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Documentation and tidies preparatory to 8.37 release.
1 <html>
2 <head>
3 <title>pcre specification</title>
4 </head>
5 <body bgcolor="#FFFFFF" text="#00005A" link="#0066FF" alink="#3399FF" vlink="#2222BB">
6 <h1>pcre man page</h1>
7 <p>
8 Return to the <a href="index.html">PCRE index page</a>.
9 </p>
10 <p>
11 This page is part of the PCRE HTML documentation. It was generated automatically
12 from the original man page. If there is any nonsense in it, please consult the
13 man page, in case the conversion went wrong.
14 <br>
15 <ul>
16 <li><a name="TOC1" href="#SEC1">PLEASE TAKE NOTE</a>
17 <li><a name="TOC2" href="#SEC2">INTRODUCTION</a>
18 <li><a name="TOC3" href="#SEC3">SECURITY CONSIDERATIONS</a>
19 <li><a name="TOC4" href="#SEC4">USER DOCUMENTATION</a>
20 <li><a name="TOC5" href="#SEC5">AUTHOR</a>
21 <li><a name="TOC6" href="#SEC6">REVISION</a>
22 </ul>
23 <br><a name="SEC1" href="#TOC1">PLEASE TAKE NOTE</a><br>
24 <P>
25 This document relates to PCRE releases that use the original API,
26 with library names libpcre, libpcre16, and libpcre32. January 2015 saw the
27 first release of a new API, known as PCRE2, with release numbers starting at
28 10.00 and library names libpcre2-8, libpcre2-16, and libpcre2-32. The old
29 libraries (now called PCRE1) are still being maintained for bug fixes, but
30 there will be no new development. New projects are advised to use the new PCRE2
31 libraries.
32 </P>
33 <br><a name="SEC2" href="#TOC1">INTRODUCTION</a><br>
34 <P>
35 The PCRE library is a set of functions that implement regular expression
36 pattern matching using the same syntax and semantics as Perl, with just a few
37 differences. Some features that appeared in Python and PCRE before they
38 appeared in Perl are also available using the Python syntax, there is some
39 support for one or two .NET and Oniguruma syntax items, and there is an option
40 for requesting some minor changes that give better JavaScript compatibility.
41 </P>
42 <P>
43 Starting with release 8.30, it is possible to compile two separate PCRE
44 libraries: the original, which supports 8-bit character strings (including
45 UTF-8 strings), and a second library that supports 16-bit character strings
46 (including UTF-16 strings). The build process allows either one or both to be
47 built. The majority of the work to make this possible was done by Zoltan
48 Herczeg.
49 </P>
50 <P>
51 Starting with release 8.32 it is possible to compile a third separate PCRE
52 library that supports 32-bit character strings (including UTF-32 strings). The
53 build process allows any combination of the 8-, 16- and 32-bit libraries. The
54 work to make this possible was done by Christian Persch.
55 </P>
56 <P>
57 The three libraries contain identical sets of functions, except that the names
58 in the 16-bit library start with <b>pcre16_</b> instead of <b>pcre_</b>, and the
59 names in the 32-bit library start with <b>pcre32_</b> instead of <b>pcre_</b>. To
60 avoid over-complication and reduce the documentation maintenance load, most of
61 the documentation describes the 8-bit library, with the differences for the
62 16-bit and 32-bit libraries described separately in the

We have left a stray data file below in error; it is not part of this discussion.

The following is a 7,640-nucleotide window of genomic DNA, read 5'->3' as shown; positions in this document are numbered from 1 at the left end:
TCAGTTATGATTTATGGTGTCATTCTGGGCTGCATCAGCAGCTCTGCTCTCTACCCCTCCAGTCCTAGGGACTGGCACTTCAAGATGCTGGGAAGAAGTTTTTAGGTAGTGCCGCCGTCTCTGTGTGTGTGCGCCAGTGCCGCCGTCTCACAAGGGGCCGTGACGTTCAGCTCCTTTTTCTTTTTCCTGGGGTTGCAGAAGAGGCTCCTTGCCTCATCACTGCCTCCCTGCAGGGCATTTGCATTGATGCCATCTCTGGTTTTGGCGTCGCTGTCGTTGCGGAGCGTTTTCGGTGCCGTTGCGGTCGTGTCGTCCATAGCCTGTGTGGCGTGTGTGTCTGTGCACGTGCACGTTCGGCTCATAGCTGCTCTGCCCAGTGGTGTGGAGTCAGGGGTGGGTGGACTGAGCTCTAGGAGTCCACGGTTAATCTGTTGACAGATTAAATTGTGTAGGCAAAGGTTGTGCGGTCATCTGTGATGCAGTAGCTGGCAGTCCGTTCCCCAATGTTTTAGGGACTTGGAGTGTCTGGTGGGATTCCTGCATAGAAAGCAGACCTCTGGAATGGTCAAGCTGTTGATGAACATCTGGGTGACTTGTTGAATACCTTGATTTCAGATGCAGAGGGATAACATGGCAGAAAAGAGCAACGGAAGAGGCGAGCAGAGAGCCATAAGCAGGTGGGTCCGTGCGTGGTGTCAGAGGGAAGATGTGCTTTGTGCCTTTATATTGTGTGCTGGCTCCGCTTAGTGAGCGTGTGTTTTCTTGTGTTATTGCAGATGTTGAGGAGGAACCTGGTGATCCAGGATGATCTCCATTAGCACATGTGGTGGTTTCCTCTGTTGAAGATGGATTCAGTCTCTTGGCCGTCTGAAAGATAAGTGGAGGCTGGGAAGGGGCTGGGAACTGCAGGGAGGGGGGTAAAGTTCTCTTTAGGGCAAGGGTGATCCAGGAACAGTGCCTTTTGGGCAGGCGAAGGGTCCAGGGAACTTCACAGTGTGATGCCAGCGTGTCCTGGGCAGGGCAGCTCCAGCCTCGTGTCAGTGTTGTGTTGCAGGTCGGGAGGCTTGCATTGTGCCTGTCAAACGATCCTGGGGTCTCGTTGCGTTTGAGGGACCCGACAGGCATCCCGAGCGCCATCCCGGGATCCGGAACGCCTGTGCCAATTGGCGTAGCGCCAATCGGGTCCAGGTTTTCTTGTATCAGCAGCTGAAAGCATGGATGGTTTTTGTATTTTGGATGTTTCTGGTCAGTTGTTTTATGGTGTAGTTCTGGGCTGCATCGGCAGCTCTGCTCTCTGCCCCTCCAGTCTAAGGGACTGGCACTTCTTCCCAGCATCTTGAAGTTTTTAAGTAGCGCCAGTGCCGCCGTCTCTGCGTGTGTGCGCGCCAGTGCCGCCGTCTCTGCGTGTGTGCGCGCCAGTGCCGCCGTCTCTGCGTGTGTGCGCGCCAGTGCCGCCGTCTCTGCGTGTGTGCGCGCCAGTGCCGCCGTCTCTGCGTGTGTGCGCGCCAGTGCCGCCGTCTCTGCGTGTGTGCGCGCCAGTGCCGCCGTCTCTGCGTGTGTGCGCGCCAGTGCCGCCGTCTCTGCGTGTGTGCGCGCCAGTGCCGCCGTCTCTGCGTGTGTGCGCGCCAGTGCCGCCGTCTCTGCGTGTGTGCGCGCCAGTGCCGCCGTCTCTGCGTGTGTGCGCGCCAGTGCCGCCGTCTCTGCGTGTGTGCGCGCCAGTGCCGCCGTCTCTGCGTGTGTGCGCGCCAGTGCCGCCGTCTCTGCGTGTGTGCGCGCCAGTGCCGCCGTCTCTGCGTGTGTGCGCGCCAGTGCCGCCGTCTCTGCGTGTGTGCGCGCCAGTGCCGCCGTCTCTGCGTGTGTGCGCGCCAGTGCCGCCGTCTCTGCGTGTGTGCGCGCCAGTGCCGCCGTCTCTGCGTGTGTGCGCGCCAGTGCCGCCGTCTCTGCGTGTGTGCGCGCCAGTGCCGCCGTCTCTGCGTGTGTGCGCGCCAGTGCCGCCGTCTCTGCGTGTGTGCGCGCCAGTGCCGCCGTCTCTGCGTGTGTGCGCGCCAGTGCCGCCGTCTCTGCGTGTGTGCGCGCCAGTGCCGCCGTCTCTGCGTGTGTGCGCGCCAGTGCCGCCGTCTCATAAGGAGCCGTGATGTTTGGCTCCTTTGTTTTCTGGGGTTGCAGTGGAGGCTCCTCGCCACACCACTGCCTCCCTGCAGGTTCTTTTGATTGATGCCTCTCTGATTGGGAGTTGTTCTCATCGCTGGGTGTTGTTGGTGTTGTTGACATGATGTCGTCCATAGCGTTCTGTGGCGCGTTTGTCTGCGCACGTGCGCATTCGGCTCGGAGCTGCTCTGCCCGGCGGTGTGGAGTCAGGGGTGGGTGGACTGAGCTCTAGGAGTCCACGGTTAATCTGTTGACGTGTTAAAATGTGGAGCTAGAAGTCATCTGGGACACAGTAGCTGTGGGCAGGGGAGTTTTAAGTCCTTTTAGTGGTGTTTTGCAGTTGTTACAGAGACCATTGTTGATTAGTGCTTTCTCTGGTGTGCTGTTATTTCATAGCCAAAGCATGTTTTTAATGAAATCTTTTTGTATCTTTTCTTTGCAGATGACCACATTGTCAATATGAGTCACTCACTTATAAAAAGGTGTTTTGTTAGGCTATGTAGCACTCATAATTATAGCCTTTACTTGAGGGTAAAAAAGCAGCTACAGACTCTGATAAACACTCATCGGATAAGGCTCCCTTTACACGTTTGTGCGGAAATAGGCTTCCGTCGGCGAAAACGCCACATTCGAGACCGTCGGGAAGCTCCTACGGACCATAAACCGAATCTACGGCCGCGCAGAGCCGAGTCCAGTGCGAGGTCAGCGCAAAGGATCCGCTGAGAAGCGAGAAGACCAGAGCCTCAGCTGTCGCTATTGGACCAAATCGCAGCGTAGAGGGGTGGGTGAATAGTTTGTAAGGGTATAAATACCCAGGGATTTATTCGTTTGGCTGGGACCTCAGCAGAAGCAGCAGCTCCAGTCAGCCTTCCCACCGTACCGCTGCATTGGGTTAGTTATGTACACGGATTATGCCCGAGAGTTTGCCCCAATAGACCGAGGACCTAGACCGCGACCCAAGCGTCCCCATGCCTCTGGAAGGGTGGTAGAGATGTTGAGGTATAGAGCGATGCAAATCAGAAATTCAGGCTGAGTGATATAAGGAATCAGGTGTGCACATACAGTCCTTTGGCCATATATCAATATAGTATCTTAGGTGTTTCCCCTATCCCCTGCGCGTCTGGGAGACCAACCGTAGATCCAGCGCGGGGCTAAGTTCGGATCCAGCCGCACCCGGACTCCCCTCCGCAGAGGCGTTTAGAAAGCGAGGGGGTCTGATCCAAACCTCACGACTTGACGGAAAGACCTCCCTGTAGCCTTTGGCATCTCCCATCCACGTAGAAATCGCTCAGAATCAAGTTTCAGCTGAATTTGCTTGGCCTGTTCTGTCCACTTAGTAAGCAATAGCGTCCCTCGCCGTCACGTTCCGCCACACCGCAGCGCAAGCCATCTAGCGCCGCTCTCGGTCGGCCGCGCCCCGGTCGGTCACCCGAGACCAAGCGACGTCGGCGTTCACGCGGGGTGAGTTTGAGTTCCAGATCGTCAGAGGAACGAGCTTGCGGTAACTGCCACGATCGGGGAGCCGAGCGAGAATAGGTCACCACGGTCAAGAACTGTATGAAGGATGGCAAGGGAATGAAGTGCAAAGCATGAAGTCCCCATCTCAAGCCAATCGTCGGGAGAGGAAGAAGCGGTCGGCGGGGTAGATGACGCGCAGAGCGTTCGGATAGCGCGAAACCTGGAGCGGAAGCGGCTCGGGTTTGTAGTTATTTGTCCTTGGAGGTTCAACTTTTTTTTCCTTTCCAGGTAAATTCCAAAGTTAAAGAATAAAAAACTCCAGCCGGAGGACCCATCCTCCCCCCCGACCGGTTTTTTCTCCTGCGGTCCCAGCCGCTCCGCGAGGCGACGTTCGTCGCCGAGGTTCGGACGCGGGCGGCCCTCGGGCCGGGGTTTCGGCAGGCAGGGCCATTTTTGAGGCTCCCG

63 <a href="pcre16.html"><b>pcre16</b></a>
64 and
65 <a href="pcre32.html"><b>pcre32</b></a>
66 pages. References to functions or structures of the form <i>pcre[16|32]_xxx</i>
67 should be read as meaning "<i>pcre_xxx</i> when using the 8-bit library,
68 <i>pcre16_xxx</i> when using the 16-bit library, or <i>pcre32_xxx</i> when using
69 the 32-bit library".
70 </P>
71 <P>
72 The current implementation of PCRE corresponds approximately with Perl 5.12,
73 including support for UTF-8/16/32 encoded strings and Unicode general category
74 properties. However, UTF-8/16/32 and Unicode support has to be explicitly
75 enabled; it is not the default. The Unicode tables correspond to Unicode
76 release 6.3.0.
77 </P>
78 <P>
79 In addition to the Perl-compatible matching function, PCRE contains an
80 alternative function that matches the same compiled patterns in a different
81 way. In certain circumstances, the alternative function has some advantages.
82 For a discussion of the two matching algorithms, see the
83 <a href="pcrematching.html"><b>pcrematching</b></a>
84 page.
85 </P>
86 <P>
87 PCRE is written in C and released as a C library. A number of people have
88 written wrappers and interfaces of various kinds. In particular, Google Inc.
89 have provided a comprehensive C++ wrapper for the 8-bit library. This is now
90 included as part of the PCRE distribution. The
91 <a href="pcrecpp.html"><b>pcrecpp</b></a>
92 page has details of this interface. Other people's contributions can be found
93 in the <i>Contrib</i> directory at the primary FTP site, which is:
94 <a href="ftp://ftp.csx.cam.ac.uk/pub/software/programming/pcre">ftp://ftp.csx.cam.ac.uk/pub/software/programming/pcre</a>
95 </P>
96 <P>
97 Details of exactly which Perl regular expression features are and are not
98 supported by PCRE are given in separate documents. See the
99 <a href="pcrepattern.html"><b>pcrepattern</b></a>
100 and
101 <a href="pcrecompat.html"><b>pcrecompat</b></a>
102 pages. There is a syntax summary in the
103 <a href="pcresyntax.html"><b>pcresyntax</b></a>
104 page.
105 </P>
106 <P>
107 Some features of PCRE can be included, excluded, or changed when the library is
108 built. The
109 <a href="pcre_config.html"><b>pcre_config()</b></a>
110 function makes it possible for a client to discover which features are